Welterweight Robert Guerrero backed up his words with a thorough beatdown of Andre Berto, and now his sights are set on the big prize – a date with Floyd Mayweather Jr. this spring.
"I know I can fight and beat anyone in the world," Guerrero said from Gilroy, Calif., a week after his 12-round unanimous decision over Berto in Ontario, Calif. "I’m excited to be in the position I’m in and I’m going to take advantage of it."
Negotiations have begun between the two camps, and Mayweather hasn’t indicated his preference. He last fought May 5 when he outpointed Miguel Cotto at the MGM Grand Garden. Since his release from jail in August, he’s been criss-crossing the country with friends, attending basketball games and nightclubs.
Guerrero knocked down Berto in each of the first two rounds, and his performance moved him up the list of possible opponents for Mayweather, Golden Boy Promotions chief executive officer Richard Schaefer said.
"He jumped the line," Schaefer said.
Guerrero is eager to face Mayweather, but said he won’t do it for chump change.
"I deserve the opportunity," he said. "But it’s got to be a fair offer."
Bob Santos, Guerrero’s manager, said he won’t negotiate through the media.
"If we can come to an agreement, great," Santos said. "If not, there’s other fights out there. There’s Manny Pacquiao. There’s (Juan Manuel) Marquez. There’s Danny Garcia or Zab Judah, whoever wins their fight (Feb. 9). It’s not like Robert doesn’t have options.
"But Mayweather is the fight Robert wants. He’s earned the opportunity and if Floyd wants to give the fans an action fight, he should fight Robert."
■ MAGDALENO UPDATE – Unbeaten super featherweight Diego Magdaleno from Las Vegas was relieved to learn he won’t need surgery on his left wrist and hand. But the NABF champion (23-0, nine knockouts) will need at least three weeks of physical therapy and will be sidelined for a while.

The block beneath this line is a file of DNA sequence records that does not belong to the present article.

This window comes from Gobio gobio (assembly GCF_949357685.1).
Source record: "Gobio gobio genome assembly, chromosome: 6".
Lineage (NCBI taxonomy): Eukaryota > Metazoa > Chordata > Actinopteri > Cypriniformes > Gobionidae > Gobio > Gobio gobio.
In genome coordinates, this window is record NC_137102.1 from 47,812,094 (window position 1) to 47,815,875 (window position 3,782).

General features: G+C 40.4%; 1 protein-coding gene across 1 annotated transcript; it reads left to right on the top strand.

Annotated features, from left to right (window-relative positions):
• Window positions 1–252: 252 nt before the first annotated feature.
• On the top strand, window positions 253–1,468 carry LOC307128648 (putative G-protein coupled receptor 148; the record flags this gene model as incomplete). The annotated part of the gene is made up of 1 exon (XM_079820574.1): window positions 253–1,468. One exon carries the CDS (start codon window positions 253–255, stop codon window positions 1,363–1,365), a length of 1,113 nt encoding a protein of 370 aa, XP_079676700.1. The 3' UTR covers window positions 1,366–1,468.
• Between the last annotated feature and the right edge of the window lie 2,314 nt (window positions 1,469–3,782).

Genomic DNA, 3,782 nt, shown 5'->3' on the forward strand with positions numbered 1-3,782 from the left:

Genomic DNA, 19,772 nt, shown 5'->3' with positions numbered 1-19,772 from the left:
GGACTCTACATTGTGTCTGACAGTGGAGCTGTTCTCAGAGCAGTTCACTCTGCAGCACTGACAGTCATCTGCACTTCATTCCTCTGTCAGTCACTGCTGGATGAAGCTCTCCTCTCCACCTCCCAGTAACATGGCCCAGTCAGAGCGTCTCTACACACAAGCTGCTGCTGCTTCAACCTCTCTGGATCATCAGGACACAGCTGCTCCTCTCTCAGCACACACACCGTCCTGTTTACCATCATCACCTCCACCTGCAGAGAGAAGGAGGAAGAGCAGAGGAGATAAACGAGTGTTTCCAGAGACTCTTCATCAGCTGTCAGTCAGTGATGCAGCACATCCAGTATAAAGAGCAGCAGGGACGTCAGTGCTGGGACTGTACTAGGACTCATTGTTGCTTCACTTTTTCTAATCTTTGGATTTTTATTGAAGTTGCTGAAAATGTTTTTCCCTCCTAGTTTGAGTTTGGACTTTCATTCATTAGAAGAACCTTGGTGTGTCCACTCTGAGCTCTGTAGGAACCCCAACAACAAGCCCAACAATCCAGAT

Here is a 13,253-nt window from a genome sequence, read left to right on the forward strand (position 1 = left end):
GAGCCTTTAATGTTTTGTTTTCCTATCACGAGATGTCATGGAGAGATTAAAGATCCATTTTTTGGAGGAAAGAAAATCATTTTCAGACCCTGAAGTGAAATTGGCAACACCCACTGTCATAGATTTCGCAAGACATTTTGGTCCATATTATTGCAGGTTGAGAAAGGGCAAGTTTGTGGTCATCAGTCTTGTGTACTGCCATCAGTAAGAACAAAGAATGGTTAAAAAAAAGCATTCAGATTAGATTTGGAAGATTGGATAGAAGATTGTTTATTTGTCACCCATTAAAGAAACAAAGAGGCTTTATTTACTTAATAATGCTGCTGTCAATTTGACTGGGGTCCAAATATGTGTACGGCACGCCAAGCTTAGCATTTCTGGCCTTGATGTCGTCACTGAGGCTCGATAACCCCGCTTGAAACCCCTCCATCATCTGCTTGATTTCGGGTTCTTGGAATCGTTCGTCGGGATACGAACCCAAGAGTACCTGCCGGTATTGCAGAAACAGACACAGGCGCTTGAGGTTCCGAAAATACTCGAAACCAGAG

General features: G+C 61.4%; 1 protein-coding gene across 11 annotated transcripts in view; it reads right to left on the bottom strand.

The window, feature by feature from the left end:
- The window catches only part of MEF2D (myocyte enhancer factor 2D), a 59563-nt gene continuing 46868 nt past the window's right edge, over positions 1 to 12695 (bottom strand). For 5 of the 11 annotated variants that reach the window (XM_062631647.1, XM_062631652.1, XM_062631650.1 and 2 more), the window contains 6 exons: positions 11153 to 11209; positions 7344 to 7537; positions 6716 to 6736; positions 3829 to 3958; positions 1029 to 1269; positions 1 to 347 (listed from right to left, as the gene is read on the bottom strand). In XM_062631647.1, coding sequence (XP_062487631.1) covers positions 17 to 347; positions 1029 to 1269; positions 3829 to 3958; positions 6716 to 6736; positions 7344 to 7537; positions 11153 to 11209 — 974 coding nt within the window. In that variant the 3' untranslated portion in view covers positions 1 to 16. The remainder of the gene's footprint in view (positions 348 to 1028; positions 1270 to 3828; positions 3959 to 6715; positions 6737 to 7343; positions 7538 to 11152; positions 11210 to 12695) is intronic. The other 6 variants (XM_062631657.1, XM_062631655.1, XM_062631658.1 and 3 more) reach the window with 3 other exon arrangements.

"It may be a blessing in disguise," said Magdaleno, who had been scheduled to fight Friday at Texas Station. "This way, I can heal up and be back better than ever."
Magdaleno’s promoter, Top Rank chairman Bob Arum, said the fighter was on track for an early 2013 title shot against WBO champion Rocky Martinez. But that was before Magdaleno chipped a bone in his wrist and had swelling in his hand after a recent sparring session.
"I hope it doesn’t change anything," Magdaleno said. "I’ll be ready for Martinez in February. I promise."
■ PACQUIAO-MARQUEZ CLOSED CIRCUIT – Tickets go on sale at 10 a.m. Monday for the closed circuit telecast of Saturday’s fourth meeting between Manny Pacquiao and Juan Manuel Marquez.
The telecast will be shown at MGM Grand properties Aria, Mandalay Bay, The Mirage, New York-New York, Monte Carlo and Circus Circus. General admission tickets are $50 plus applicable service charges and will be sold at each property’s box office.
About 500 tickets inside the Grand Garden are available. Prices are $1,200, $900 and $400 and can be purchased through Ticketmaster or at Ticketmaster.com and mgmgrand.com.
Contact reporter Steve Carp at email@example.com or 702-387-2913. Follow him on Twitter: @stevecarprj.‘MACHO’ CAMACHO MOURNED AT FUNERAL IN EAST HARLEM
NEW YORK – Hundreds mourned slain boxer Hector Camacho on Saturday in the landmark East Harlem church the fighter attended as a boy, and hundreds more cheered and shouted "Macho" when his coffin was carried out and loaded into a hearse afterward.
"Hector lived the American dream, to come from simple beginnings and to be known by thousands of people," the Rev. Frank Skelly said.
Camacho, a native of Puerto Rico who moved to East Harlem as a child, was shot in the face Nov. 20 while sitting in a car with a friend outside a bar in Bayamon, his hometown in the U.S. territory. The friend, Adrian Mojica Moreno, died at the scene. The boxer died after doctors removed him from life support.
Police have said they have suspects but have not yet arrested anyone for the shooting.
There was no mention of Camacho’s bloody end during the service at St. Cecilia, an imposing brick and terra cotta church that is on the National Register of Historic Places.
THE ASSOCIATED PRESS